Here’s what’s wrong with your perfectly drought-tolerant Southern California landscaping

The title of this blog post is the same, deliberately provocative, title as a Dec 24th opinion article in the LA Times by Charles Miller.  It’s worth your attention.

An excerpt from the article:

…One justification for exotic species promoted within the landscaping industry springs from a fundamental misunderstanding of biodiversity. Many growers and landscapers have been incorrectly taught that the number of species planted is what’s essential.

In fact, while having a diverse palette of plants does help prevent the spread of disease, boosting diversity with nonnative species is counterproductive. Because exotic plants don’t support local soil chemistry and microbes, native insects, birds and mammals, or any of the other life that co-evolved with our native plants over millions of years, every nonnative plant added to a landscape effectively reduces its biodiversity value….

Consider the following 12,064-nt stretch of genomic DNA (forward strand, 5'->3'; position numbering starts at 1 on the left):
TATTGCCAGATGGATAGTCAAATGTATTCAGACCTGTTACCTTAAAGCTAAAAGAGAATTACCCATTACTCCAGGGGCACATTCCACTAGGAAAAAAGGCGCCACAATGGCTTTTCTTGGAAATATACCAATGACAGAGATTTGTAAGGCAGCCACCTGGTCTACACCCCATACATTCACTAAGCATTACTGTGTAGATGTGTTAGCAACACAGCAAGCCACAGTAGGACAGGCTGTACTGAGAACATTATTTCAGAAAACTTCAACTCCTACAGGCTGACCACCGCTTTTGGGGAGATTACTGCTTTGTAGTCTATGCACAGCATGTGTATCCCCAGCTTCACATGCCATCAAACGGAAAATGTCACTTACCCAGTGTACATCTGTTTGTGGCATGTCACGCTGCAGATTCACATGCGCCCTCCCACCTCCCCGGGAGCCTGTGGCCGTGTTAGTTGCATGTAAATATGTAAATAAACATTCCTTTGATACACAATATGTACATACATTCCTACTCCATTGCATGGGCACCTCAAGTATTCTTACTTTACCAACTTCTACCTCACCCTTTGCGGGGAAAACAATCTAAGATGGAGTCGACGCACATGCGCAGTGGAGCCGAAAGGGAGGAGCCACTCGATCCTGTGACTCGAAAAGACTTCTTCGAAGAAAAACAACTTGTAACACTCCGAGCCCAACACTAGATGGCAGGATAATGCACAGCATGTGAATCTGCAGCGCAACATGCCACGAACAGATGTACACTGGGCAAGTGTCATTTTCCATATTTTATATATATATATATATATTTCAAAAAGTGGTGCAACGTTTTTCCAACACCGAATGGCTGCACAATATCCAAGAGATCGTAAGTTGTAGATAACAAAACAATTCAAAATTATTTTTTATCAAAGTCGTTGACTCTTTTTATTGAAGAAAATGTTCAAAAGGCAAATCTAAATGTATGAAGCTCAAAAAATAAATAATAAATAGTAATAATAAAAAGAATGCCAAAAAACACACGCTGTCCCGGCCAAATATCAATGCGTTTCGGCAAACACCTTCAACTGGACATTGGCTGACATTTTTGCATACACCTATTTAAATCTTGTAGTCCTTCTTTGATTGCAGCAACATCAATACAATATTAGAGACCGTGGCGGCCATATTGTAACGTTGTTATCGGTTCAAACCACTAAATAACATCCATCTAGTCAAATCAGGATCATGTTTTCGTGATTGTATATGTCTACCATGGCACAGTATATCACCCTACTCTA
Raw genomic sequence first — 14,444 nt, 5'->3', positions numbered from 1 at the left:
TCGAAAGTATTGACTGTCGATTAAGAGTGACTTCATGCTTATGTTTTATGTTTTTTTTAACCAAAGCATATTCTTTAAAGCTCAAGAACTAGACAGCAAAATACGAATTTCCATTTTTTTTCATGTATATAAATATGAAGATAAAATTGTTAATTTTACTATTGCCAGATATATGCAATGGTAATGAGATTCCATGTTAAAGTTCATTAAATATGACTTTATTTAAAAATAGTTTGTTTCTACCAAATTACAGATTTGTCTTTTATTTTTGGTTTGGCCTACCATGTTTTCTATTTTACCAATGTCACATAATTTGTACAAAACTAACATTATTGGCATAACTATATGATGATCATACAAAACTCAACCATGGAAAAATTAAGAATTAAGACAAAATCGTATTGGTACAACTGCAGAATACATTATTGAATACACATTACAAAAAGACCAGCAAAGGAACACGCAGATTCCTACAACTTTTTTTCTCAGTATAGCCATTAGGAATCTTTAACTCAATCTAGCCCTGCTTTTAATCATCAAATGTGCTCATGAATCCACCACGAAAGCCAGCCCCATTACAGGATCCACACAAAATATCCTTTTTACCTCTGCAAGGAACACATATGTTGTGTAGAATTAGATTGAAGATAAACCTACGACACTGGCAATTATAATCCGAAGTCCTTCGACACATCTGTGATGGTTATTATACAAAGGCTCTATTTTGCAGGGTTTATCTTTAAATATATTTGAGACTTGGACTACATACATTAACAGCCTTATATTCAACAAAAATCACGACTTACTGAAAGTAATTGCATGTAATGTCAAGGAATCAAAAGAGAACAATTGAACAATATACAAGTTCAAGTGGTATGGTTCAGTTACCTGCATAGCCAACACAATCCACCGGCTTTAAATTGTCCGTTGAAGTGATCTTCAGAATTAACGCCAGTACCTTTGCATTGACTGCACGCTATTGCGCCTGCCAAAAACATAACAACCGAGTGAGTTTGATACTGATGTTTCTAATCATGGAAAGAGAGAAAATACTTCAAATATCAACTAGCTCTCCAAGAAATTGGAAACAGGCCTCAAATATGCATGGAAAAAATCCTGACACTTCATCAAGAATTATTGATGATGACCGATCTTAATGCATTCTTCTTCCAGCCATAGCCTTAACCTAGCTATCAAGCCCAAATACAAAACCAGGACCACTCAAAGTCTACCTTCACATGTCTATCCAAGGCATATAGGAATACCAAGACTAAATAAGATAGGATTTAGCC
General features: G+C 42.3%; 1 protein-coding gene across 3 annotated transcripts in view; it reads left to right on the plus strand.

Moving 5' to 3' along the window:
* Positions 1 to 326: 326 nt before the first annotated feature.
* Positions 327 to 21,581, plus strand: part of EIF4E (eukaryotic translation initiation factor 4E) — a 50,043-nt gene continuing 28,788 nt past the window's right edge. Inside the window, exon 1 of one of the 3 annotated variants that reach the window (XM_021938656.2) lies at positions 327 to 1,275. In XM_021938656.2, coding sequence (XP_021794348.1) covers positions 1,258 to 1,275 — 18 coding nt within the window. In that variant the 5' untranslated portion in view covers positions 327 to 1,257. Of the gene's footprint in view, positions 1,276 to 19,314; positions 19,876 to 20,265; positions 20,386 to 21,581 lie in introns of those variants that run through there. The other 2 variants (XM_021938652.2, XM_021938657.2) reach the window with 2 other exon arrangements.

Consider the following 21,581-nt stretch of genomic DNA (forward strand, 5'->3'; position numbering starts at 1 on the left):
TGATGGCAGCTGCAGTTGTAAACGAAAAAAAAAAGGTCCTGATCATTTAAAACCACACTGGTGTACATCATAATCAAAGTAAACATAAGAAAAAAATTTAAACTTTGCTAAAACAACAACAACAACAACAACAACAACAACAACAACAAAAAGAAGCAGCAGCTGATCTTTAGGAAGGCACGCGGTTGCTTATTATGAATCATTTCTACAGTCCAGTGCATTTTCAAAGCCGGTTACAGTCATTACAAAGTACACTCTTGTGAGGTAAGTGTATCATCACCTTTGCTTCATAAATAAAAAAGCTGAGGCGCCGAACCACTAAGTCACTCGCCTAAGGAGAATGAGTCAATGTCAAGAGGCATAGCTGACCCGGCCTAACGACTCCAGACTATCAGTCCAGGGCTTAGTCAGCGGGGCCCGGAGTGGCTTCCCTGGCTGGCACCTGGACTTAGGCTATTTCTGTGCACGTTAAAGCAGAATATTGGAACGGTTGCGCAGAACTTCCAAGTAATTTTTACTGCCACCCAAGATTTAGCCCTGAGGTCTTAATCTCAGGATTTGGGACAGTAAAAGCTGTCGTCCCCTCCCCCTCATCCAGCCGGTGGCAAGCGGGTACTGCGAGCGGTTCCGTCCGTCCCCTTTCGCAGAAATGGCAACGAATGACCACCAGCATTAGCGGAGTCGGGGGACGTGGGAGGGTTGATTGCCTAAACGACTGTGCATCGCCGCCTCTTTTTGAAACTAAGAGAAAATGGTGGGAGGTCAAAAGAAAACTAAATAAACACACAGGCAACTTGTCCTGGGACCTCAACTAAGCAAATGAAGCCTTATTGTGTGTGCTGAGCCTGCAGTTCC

The article notes that the LA City Community Forest Advisory Committee (which notably does NOT yet have an urban forest representative for each council district) has “recently produced a list of 87 native species appropriate for use as street trees in the city.”  Why aren’t we paying more attention to work such as this?

Here’s a link to the Cal Native Trees for LA–10 5 2023.  Charles notes, ” It’s important to note that a good number of the species on the list are in the “needs development” category, in that they are good candidates for street trees but have little track record of this use and may be hard to obtain in the nursery trade. But over half the list are proven performers that with a little work are generally available.”

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